Body Weight, g

SCr, mmol/l

LDH, U/l

Hct, %

C 4 days C EPO 4 days IR 4 days IR EPO 4 days C 7 days C EPO 7 days IR 7 days IR EPO 7 days C 28 days C EPO 28 days (5,000 IU) C EPO 28 days (1,000 IU) IR 28 days IR EPO 28 days (5,000 IU) IR EPO 28 days (1,000 IU)

185 ⫾ 3 180 ⫾ 2 181 ⫾ 2 180 ⫾ 4 202 ⫾ 2 199 ⫾ 3 176 ⫾ 5 182 ⫾ 5 229 ⫾ 3 236 ⫾ 5 238 ⫾ 6 229 ⫾ 5 233 ⫾ 4 231 ⫾ 5

⬍0.03 ⬍0.03 0.15 ⫾ 0.01*† 0.07 ⫾ 0.02* ⬍0.03 ⬍0.03 0.08 ⫾ 0.03 0.05 ⫾ 0.02 ⬍0.03 ⬍0.03 0.04 0.04 0.05 ⫾ 0.01 0.05 ⫾ 0.01

463 ⫾ 110 398 ⫾ 148 2,472 ⫾ 235† 1,008 ⫾ 263*‡ 653 ⫾ 188 604 ⫾ 224 3,125 ⫾ 490† 1,191 ⫾ 361*‡ 596 ⫾ 201 450 ⫾ 117 398 ⫾ 129 1,010 ⫾ 164* 1,237 ⫾ 240* 1,166 ⫾ 231*

37.3 ⫾ 1.9 42.8 ⫾ 2.7† 36.3 ⫾ 2.5 44.1 ⫾ 2.5† 38.3 ⫾ 1.7 41.4 ⫾ 1.2 37.8 ⫾ 1.6 40.1 ⫾ 1.3 38.8 ⫾ 2.1 37.4 ⫾ 1.2 39.3 ⫾ 2.1 39.4 ⫾ 1.7 38.4 ⫾ 1.5 38.2 ⫾ 2.2

Values are means ⫾ SE. C, controls; IR, ischemia-reperfusion; EPO, recombinant human erythropoietin; IR EPO, animals treated with both ischemiareperfusion and erythropoietin; SCr, serum creatinine; LDH, lactate dehydrogenase; Hct, hematocrit; U/l, units per liter; IU, international units. *P ⬍ 0.05 compared with time-matched groups. †P ⬍ 0.001 compared with time-matched groups. ‡P ⬍ 0.05 reduction in LDH for IR EPO compared with time-matched IR only. AJP-Renal Physiol • doi:10.1152/ajprenal.00241.2013 •



Table 3. Assessment of cell damage and inflammation Group

Controls Controls⫹EPO IR 4 days IR EPO 4 days IR 7 days IR EPO 7 days IR 28 days IR EPO 28 days (5,000 IU) IR EPO 28 days (1,000 IU)

Cell Degradation



ED1⫹ Cells

Grade 1 Grade 1 Grade 3 3.63 ⫾ 0.87* Grade 3 3.15 ⫾ 0.66* Grade 2 1.98 ⫾ 0.73 Grade 2 1.95 ⫾ 0.75 Grade 1 1.25 ⫾ 0.43 Grade 1 1.13 ⫾ 0.33 Grade 1 1.20 ⫾ 0.41

Grade 1 Grade 1 Grade 4 3.88 ⫾ 0.49* Grade 3 3.03 ⫾ 0.48* Grade 2 1.58 ⫾ 0.67 Grade 1 1.25 ⫾ 0.49 Grade 1 1.20 ⫾ 0.41 Grade 1 1.10 ⫾ 0.30 Grade 1 1.12 ⫾ 0.59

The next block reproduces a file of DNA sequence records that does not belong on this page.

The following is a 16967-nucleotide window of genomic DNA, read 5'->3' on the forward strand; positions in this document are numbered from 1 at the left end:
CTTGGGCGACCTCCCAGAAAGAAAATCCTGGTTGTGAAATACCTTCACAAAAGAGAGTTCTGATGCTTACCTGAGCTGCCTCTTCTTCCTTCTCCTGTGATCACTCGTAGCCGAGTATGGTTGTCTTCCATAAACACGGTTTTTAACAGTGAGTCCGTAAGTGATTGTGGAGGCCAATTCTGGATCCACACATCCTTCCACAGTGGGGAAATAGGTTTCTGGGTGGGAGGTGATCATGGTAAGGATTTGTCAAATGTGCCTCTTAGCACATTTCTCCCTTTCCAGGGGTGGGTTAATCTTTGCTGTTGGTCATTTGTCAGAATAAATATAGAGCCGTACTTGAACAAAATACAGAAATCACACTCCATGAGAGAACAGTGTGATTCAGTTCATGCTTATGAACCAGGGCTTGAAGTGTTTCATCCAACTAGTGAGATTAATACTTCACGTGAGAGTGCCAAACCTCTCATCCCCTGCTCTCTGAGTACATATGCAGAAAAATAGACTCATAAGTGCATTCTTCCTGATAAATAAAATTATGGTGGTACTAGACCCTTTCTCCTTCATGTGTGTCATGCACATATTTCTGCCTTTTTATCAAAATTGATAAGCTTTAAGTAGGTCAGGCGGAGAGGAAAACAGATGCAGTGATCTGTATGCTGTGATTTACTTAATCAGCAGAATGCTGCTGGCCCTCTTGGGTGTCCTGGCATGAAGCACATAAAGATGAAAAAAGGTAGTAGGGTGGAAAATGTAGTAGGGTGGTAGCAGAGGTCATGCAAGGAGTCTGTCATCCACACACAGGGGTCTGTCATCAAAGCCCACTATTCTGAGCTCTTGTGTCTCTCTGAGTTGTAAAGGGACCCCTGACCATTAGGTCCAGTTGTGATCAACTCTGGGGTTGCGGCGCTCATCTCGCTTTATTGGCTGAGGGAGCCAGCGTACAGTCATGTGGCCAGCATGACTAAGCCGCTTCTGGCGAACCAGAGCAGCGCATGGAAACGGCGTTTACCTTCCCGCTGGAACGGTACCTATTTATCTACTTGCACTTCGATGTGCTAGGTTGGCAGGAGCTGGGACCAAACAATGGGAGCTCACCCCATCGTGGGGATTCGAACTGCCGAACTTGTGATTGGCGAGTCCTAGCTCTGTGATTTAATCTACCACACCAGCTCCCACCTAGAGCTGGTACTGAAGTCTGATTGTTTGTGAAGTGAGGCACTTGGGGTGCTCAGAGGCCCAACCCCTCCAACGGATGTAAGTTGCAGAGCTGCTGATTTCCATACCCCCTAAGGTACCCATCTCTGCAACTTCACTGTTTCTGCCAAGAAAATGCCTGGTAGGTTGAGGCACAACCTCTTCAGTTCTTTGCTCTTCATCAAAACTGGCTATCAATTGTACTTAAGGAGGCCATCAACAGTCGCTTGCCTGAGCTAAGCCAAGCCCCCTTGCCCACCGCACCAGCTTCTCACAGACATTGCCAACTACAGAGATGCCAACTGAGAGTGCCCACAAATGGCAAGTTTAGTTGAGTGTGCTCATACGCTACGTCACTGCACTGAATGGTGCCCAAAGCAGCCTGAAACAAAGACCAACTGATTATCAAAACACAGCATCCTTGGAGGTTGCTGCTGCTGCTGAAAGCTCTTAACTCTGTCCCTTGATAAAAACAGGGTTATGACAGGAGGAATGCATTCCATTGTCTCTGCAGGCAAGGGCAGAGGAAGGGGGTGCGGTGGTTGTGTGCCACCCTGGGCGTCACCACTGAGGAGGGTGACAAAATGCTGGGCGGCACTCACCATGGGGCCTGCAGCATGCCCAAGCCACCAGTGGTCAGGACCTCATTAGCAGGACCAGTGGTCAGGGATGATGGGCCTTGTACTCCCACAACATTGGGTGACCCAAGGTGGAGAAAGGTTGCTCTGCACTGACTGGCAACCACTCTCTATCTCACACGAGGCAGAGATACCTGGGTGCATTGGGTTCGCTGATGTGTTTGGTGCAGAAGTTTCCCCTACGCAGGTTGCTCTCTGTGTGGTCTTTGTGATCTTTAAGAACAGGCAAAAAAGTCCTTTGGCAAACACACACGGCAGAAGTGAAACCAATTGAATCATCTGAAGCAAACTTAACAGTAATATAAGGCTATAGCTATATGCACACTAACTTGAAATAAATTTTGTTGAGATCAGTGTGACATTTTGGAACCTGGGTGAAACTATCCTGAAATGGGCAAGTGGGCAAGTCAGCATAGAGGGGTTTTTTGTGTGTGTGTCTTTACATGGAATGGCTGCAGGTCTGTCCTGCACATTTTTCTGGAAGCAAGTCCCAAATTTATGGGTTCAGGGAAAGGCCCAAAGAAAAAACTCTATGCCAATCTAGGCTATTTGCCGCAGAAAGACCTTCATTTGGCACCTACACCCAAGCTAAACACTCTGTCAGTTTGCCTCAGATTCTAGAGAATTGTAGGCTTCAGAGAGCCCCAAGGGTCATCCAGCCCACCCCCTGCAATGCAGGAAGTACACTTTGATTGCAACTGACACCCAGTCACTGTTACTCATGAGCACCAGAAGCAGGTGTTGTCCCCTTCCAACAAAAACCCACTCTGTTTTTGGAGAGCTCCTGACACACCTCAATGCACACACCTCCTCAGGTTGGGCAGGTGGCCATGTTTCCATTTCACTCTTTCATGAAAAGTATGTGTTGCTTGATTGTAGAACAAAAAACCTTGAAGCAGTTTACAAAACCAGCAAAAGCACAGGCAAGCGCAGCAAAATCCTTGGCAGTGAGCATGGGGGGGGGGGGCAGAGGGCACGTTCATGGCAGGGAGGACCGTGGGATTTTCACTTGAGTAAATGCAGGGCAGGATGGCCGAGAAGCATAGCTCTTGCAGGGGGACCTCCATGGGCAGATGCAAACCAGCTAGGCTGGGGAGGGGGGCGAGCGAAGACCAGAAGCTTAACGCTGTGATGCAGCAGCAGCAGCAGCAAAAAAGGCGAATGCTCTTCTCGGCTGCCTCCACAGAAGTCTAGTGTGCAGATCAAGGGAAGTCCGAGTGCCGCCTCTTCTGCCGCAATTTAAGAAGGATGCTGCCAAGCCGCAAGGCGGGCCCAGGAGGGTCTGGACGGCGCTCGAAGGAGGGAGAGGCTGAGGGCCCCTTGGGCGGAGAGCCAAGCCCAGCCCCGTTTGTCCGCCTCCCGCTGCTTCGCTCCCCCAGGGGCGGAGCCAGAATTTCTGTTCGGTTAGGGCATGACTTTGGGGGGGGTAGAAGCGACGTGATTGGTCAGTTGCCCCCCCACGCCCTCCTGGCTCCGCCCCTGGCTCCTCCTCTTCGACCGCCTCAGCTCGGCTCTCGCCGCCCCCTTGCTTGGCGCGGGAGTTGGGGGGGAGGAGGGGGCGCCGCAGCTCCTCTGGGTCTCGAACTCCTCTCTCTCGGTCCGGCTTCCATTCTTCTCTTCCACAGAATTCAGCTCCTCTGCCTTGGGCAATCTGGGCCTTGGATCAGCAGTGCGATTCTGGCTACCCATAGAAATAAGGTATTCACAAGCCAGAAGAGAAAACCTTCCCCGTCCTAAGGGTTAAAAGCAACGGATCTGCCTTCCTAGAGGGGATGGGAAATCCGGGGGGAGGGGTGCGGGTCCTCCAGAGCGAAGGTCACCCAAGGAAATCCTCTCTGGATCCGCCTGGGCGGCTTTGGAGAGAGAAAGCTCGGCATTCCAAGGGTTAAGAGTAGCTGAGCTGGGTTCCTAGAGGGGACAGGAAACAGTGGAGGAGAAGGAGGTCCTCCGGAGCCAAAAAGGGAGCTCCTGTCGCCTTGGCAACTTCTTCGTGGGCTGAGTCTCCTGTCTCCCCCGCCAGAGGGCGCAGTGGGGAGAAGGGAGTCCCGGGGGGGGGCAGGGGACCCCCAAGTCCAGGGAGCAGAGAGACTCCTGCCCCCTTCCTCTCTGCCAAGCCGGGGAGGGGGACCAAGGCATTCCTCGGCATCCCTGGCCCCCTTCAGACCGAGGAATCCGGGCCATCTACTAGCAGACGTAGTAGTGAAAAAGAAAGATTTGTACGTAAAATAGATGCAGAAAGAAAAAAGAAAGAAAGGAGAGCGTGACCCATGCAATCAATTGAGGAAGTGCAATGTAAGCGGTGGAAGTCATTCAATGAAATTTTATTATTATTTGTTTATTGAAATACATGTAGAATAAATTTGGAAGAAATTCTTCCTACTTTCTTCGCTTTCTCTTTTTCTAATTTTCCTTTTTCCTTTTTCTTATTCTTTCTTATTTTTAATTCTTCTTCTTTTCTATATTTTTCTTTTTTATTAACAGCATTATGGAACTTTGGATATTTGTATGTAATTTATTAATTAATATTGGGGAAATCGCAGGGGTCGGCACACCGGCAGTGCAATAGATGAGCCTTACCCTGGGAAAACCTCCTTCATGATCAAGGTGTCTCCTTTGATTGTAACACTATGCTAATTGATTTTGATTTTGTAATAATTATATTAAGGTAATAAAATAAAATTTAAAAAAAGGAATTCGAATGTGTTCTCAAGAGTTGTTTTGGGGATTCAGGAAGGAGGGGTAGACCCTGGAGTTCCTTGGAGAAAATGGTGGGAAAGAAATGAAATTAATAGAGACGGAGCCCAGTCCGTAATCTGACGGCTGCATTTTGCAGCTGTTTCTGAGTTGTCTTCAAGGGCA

Grade 1 Grade 1 Grade 1 1.33 ⫾ 0.47 Grade 1 1.15 ⫾ 0.36 Grade 1 1.07 ⫾ 0.27 Grade 1 1.13 ⫾ 0.33 Grade 1 1.12 ⫾ 0.34 Grade 1 1.00 Grade 1 1.00

Grade 1 Grade 1 Grade 3 3.20 ⫾ 0.67 Grade 3 3.22 ⫾ 0.80 Grade 3 3.32 ⫾ 0.73 Grade 3 3.15 ⫾ 0.69 Grade 3 3.15 ⫾ 0.80 Grade 3 3.20 ⫾ 0.65 Grade 3 3.15 ⫾ 0.74

Values are means ⫾ SE. See Table 1 in MATERIALS AND METHODS for grading criteria. ED1-positive cells, monocytes and macrophages. *P ⬍ 0.05 compared with IR 4 days without human recombinant (rh) EPO.

pathology (rows A–C; HE staining showing fibrosis), collagen deposition (rows D–F; Masson’s trichrome staining), and activation of myofibroblasts (rows G–I; ␣-SMA staining). In each case, the first column in Fig, 2 shows examples of control animals; the second column shows IR at 28 days; and the third column shows IR plus rhEPO at 28 days post-IR. In each set, the greatest evidence of fibrosis was seen at 28 days post-IR with rhEPO (B vs. C; E vs. F; H vs. I). The graphs were formulated using morphometry of collagen-positive areas (Masson’s trichrome, blue) in D–F, and ␣-SMA-positive areas (brown) in G–I. IR induced a significant increase in collagen

and myofibroblasts at 7 days (*P ⬍ 0.05), with no difference seen between IR and IR treated with rhEPO. A similar increase was seen at 28 days, but in this case there was a significant increase in the IR-induced collagen deposition and myofibroblasts when 5,000 IU/kg rhEPO was used as a therapy for AKI (**P ⬍ 0.05). In the group receiving 1,000 IU/kg rhEPO at 28 days post-IR, there was no significant difference in collagen deposition and myofibroblast numbers over the IR groups without rhEPO. Of note, there were no ␣-SMA-expressing tubular epithelial cells in any of the sections we examined, and so no support for EMT in vivo.

Fig. 1. In vivo experiments: apoptosis and mitosis after recombinant human erythropoietin (rhEPO)-treated ischemia-reperfusion (IR). x- Axis: 4D and 7D, 4 and 7 days post-IR; 28D5 and 28D1, 28 days post-IR, treated with 5,000 or 1,000 IU/kg rhEPO, respectively. Apoptosis in control kidneys was almost negligible (marked as C for 4D and 28D5). Compared with sham-treated control animals, IR induced significant tubular epithelial apoptosis at 4, 7, and 28 days (*P ⬍ 0.001). rhEPO therapy (5,000 IU/kg) reduced apoptosis at 4 days post-IR (**P ⬍ 0.01). It had no effect on IR-induced apoptosis at any other time point. Tubular epithelial cell regeneration (mitosis) increased in IR animals at 4 and 7 days (*P ⬍ 0.05 compared with IR only). A dose of 5,000 IU/kg rhEPO increased cell proliferation significantly only at 4 days post-IR (**P ⬍ 0.05) compared with IR only. By 28 days post-IR, there was no difference in cell proliferation for any group. There was no significant difference (NS) in apoptosis or mitosis for 28 days IR treated with 5,000 vs. 1,000 IU/kg. Below the graphs are arrowed examples of histology for apoptosis (hematoxylin and eosin; A), ApopTag enzymatic labeling of apoptosis [at 4 days post-IR (B) and at 28 days post-IR (C)], and proliferating cell nuclear antigen (PCNA) immunohistochemistry with periodic acid-Schiff counterstain (D, 4 days post-IR with rhEPO). In D, the asterisk indicates a mitotic nucleus. AJP-Renal Physiol • doi:10.1152/ajprenal.00241.2013 •